One of the most amazing aspects of this Festival has been feeling so connected to all the amazing artists, educators, and politicos participating from across the country. Whether it’s the behind the scenes footage shared by Drive Theatre Company in L.A. and Dad’s Garage in Atlanta, TV coverage of Little Rock Central High School we could all view from Facebook, or the “I” in Election video recorded by Forward Theatre Company… producers, directors, actors, and staff have been able to spotlight the work of their organizations in ways that enable us all to feel like we’re locally connected to their efforts.
I’ll be diving more into the tools we’ve used to help coordiate the Festival and share the digitalized efforts of others next week, but today I’ll focus on how one director in particular has utilized various platforms to collaborate cross-country with her alma mater.
Noelle Krimm will be directing 44 Plays for 44 Presidents at Florida School of the Arts. The show runs October 18-20, and Noelle will only have 2 weeks to rehearse the show, in person with the cast, prior to opening. Noelle has held auditions, cast the show, met with designers, and begun rehearsing — all from afar.
So how does one go about directing a show from over 1,000 miles away? I talked with Noelle to find out.
GGB: So you held auditions remotely, right? How did that work?
NK: The students did their initial auditions for my stage manager and she recorded them and uploaded all the videos to a private YouTube account. I determined who would be called back and we did callbacks via Skype. They set the computer in a chair on the stage, and I watched them and directed and interacted with them. It worked incredibly well. I was told that after a half hour, everyone was so accustomed to it all that it seemed like I was there in the room with them.
GGB: What else have you been able to accomplish remotely?
NK: We did our first production meeting via Skype. It was fine, but if we do it again, I want to try Google+ Hangout so that all the designers at FloArts can stay in their own offices instead of all meeting up. It was hard to hear if everyone laughed or talked at the same time – especially since I couldn’t see everyone at the same time!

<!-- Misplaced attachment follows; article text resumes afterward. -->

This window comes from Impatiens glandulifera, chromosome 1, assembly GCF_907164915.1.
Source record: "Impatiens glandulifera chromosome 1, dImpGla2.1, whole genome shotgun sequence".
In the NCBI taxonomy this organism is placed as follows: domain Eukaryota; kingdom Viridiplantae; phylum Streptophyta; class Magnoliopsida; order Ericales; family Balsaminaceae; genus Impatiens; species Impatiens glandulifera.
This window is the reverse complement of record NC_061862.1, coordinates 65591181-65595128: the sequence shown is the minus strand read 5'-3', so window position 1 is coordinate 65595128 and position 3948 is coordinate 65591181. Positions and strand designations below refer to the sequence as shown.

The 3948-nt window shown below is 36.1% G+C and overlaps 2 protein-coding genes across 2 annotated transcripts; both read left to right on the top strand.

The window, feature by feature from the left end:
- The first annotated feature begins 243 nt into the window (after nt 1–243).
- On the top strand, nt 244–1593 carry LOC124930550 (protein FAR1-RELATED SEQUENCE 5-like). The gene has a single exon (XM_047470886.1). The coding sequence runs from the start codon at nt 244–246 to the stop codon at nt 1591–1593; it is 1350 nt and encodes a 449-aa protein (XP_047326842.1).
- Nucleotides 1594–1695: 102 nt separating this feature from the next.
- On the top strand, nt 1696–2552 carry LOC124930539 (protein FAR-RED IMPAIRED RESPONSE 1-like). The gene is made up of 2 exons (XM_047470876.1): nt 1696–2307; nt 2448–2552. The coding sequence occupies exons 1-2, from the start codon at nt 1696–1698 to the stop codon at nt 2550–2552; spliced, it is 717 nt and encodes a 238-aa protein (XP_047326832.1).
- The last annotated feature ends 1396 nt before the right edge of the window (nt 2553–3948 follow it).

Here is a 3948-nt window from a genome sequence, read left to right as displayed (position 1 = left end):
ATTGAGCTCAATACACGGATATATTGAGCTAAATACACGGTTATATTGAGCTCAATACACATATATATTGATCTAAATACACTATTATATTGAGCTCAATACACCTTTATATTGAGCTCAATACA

I have sent them samples of the music they need to learn because we will not have an on-site musical director. I sent a couple of the sound files provided by the Festival, one that a friend, John Szymanski added a guitar part to, a recording of the Chicago cast doing Lincoln and another recording of me doing the female singing parts in Lincoln, and some recordings of me doing a couple of the plays.
Of course, I don’t have the means to record in my home so I had to record using my flip cam, and then I uploaded it into One True Media and sent them the links. I’m so hi-tech – HA!
GGB: Has anything not worked the way you expected or intended?
NK: We attempted to do our first read-thru via Skype, but technology failed us. We couldn’t get a good enough connection and Skype culdn’t maintain the video. We ended up doing the read-thru of Act I via speaker phone which was kind of painful to me. I wanted to be there and see them – it’s hard to tell anything about performances over the phone, but the actors felt OK about it and that was my biggest concern. On Monday, I’ll be doing a read-thru of Act II via Skype (I hope), and afterward, I’ll be looking at a few of the musical plays to make sure the actors are learning them correctly.
GGB: Overall, how do you feel it’s been as a process?
NK: It’s been good. I mostly communicate with my AWESOME stage manager via text and a little email. We also have a virtual callboard that everyone involved can log onto and see call times and notes from everyone involved in the production. That’s helped a lot.
Using technology is really fun, and I’m glad it has worked so well, but I am DYING to get down there and be in the same room with them. That’s what live theater is about, after all.
Noelle Krimm has been a Neo-Futurist since 1999. She wrote for and performed regularly in Too Much Light Makes the Baby Go Blind for 9 years and wrote book and lyrics and co-wrote the music for the Chicago Neo-Futurists’ first musical – City Girl! In 2004, Noelle created and curated a progressive, ambulatory theatrical experience called Alice that involved over 50 cast members and covered an entire city block in the Andersonville neighborhood of Chicago. In 2009, she created a more condensed theatrical experience called Fear, wherein the entire building that houses the Neo-Futurist theater was turned into a thinking-man’s haunted house where visual artists, filmmakers, performance artists, dancers, playwrights and puppeteers created pieces throughout the space (and the alley behind it) inspired by the work of Edgar Allen Poe. Noelle is most proud of the fact that the police were called 3 times during the run of that show and she diffused the situation every single time. That’s art, baby!